We performed the first comprehensive analysis of M. hyopneumoniae strain 168 and its attenuated strain and made a preliminary survey of coding sequences (CDSs) that may be related to virulence. The 168-L genome has a highly similar gene content and order to that of 168, but is 4,483 bp smaller because there are 60 insertions and 43 deletions in 168-L. Besides these indels, 227 single nucleotide variations (SNVs) were identified. We further investigated the variants that affected CDSs, and compared them to reported virulence determinants. Notably, almost all of the reported virulence determinants are included in these variants affected CDSs. In addition to variations previously described in mycoplasma adhesins (P97, P102, P146, P159, P216, and LppT), cell envelope proteins (P95), cell surface antigens (P36), secreted proteins and chaperone protein (DnaK), mutations in genes related to metabolism and growth may also contribute to the attenuated virulence in 168-L. Furthermore, many mutations were located in the previously described repeat motif, which may be of primary importance for virulence.
Conclusions
We studied the virulence attenuation mechanism of M. hyopneumoniae by comparative genomic analysis of virulent strain 168 and its attenuated high-passage strain 168-L. Our findings provide a preliminary survey of CDSs that may be related to virulence. While these include reported virulence-related genes, other novel virulence determinants were also detected. This new information will form the foundation of future investigations into the pathogenesis of M. hyopneumoniae and facilitate the design of new vaccines.
doi:10.1186/1471-2164-14-80
PMCID: PMC3626624  PMID: 23384176
Mycoplasma hyopneumoniae; Genetic variation; Virulence attenuation; Sequence analysis; Repetitive sequences; Virulence factors
10.  A randomized controlled trial of long term effect of BCM guided fluid management in MHD patients (BOCOMO study): rationales and study design 
BMC Nephrology  2012;13:120.
Background
Bioimpedance analysis (BIA) has been reported as helpful in identifying hypervolemia. Observation data showed that hypervolemic maintenance hemodialysis (MHD) patients identified using BIA methods have higher mortality risk. However, it is not known if BIA-guided fluid management can improve MHD patients’ survival. The objectives of the BOCOMO study are to evaluate the outcome of BIA guided fluid management compared with standard care.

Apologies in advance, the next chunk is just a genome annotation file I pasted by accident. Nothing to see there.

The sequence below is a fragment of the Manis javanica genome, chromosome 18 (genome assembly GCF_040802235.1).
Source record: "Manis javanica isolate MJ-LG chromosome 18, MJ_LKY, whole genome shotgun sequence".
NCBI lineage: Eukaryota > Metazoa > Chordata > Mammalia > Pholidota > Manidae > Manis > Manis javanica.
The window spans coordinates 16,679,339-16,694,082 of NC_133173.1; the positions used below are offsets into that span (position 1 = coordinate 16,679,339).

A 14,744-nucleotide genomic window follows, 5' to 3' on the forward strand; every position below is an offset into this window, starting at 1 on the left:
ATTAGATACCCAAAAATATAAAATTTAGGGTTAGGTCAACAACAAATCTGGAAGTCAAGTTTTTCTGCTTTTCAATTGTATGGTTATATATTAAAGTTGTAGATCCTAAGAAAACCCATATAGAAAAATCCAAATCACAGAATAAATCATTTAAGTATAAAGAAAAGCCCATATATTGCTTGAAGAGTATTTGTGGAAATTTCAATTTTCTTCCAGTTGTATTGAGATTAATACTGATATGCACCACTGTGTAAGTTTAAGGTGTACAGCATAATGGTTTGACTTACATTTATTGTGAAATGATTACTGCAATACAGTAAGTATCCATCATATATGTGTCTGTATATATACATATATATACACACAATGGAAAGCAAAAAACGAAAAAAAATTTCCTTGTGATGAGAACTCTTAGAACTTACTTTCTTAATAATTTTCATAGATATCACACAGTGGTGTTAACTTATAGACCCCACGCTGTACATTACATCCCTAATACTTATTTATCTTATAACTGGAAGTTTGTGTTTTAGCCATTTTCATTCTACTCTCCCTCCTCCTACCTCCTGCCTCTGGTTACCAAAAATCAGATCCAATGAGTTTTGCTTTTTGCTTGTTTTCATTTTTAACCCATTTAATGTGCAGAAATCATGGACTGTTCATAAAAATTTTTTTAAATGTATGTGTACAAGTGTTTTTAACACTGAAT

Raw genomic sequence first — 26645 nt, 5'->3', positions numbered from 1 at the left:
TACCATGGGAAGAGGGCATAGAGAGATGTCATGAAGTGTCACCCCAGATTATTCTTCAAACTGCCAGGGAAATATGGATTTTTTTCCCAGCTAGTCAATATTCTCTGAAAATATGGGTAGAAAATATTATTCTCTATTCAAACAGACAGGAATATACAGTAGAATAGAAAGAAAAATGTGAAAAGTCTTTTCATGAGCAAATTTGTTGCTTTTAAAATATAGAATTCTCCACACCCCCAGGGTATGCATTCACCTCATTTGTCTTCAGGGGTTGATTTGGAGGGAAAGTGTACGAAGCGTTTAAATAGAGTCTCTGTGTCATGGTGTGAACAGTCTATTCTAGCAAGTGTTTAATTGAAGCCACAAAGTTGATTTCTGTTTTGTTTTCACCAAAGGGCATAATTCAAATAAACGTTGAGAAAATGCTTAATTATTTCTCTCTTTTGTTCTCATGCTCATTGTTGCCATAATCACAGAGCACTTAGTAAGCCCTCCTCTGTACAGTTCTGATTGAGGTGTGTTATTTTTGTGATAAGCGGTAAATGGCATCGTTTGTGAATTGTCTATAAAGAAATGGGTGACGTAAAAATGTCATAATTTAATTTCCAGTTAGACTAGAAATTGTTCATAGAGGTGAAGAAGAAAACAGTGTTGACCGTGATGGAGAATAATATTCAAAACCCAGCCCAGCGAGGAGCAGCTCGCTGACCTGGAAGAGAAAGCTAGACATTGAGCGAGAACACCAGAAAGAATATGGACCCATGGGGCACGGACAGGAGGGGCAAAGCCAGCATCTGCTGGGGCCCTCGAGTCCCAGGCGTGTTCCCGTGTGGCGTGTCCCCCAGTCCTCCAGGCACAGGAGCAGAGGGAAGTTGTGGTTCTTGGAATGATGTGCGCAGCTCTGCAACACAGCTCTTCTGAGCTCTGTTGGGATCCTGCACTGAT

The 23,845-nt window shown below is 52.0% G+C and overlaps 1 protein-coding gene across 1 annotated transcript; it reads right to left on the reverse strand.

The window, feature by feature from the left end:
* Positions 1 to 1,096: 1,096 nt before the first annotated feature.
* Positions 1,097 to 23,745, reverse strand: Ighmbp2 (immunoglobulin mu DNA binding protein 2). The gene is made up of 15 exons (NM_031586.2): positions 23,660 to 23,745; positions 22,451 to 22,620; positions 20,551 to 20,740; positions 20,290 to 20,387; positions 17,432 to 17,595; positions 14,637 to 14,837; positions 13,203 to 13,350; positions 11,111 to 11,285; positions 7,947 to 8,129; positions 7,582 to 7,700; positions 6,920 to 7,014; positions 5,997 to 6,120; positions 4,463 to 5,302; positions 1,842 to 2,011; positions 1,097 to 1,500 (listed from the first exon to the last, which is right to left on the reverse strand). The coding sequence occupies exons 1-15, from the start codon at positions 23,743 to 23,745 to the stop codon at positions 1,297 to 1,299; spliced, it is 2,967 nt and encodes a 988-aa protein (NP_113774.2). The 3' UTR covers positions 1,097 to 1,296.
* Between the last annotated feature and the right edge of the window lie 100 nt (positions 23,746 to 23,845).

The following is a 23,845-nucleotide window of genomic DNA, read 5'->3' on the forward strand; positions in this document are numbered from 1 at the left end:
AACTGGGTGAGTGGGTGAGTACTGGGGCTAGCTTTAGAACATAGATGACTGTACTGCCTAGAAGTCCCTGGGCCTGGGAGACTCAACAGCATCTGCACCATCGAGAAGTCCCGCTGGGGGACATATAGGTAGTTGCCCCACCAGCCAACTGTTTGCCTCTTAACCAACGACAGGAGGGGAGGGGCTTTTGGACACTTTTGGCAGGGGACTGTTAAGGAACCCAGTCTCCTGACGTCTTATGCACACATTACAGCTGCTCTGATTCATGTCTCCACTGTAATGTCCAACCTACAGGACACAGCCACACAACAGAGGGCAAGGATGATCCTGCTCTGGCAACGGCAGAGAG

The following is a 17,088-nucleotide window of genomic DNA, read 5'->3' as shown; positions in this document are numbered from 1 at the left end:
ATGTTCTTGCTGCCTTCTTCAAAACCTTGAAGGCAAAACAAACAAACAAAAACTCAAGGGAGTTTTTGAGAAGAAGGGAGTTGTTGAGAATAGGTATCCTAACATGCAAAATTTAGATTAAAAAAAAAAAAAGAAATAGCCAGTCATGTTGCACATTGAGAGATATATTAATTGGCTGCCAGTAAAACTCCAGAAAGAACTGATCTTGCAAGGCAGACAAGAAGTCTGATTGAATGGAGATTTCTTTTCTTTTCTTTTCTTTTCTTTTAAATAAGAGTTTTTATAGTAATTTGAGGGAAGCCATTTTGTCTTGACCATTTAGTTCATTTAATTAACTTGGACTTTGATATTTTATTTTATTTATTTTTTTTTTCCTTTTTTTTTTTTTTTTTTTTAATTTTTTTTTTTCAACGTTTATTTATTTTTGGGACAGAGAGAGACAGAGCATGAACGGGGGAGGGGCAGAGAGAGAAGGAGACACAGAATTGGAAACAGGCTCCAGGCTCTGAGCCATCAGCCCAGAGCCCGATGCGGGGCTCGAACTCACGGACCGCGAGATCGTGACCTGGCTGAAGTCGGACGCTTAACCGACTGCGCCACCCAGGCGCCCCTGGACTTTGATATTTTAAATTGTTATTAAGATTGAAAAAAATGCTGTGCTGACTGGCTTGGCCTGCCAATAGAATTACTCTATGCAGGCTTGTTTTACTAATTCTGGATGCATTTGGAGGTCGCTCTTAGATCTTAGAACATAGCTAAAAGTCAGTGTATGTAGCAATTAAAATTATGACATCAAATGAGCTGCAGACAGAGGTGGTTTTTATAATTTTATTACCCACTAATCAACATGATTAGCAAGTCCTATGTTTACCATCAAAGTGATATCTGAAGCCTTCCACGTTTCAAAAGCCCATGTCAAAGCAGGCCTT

Methods
This is a multicenter, prospective, randomized, controlled trial. More than 1300 participants from 16 clinical sites will be included in the study. The enrolment period will last 6 months, and minimum length of follow-up will be 36 months. MHD patients aged between 18 years and 80 years who have been on MHD for at least 3 months and meet eligibility criteria will be invited to participate in the study. Participants will be randomized to BIA arm or control arm in a 1:1 ratio. A portable whole body bioimpedance spectroscopy device (BCM—Fresenius Medical Care D GmbH) will be used for BIA measurement at baseline for both arms of the study. In the BIA arm, additional BCM measurements will be performed every 2 months. The primary intent-to-treat analysis will compare outcomes for a composite endpoint of death, acute myocardial infarction, stroke or incident peripheral arterial occlusive disease between groups. Secondary endpoints will include left ventricular wall thickness, blood pressure, medications, and incidence and length of hospitalization.
Discussions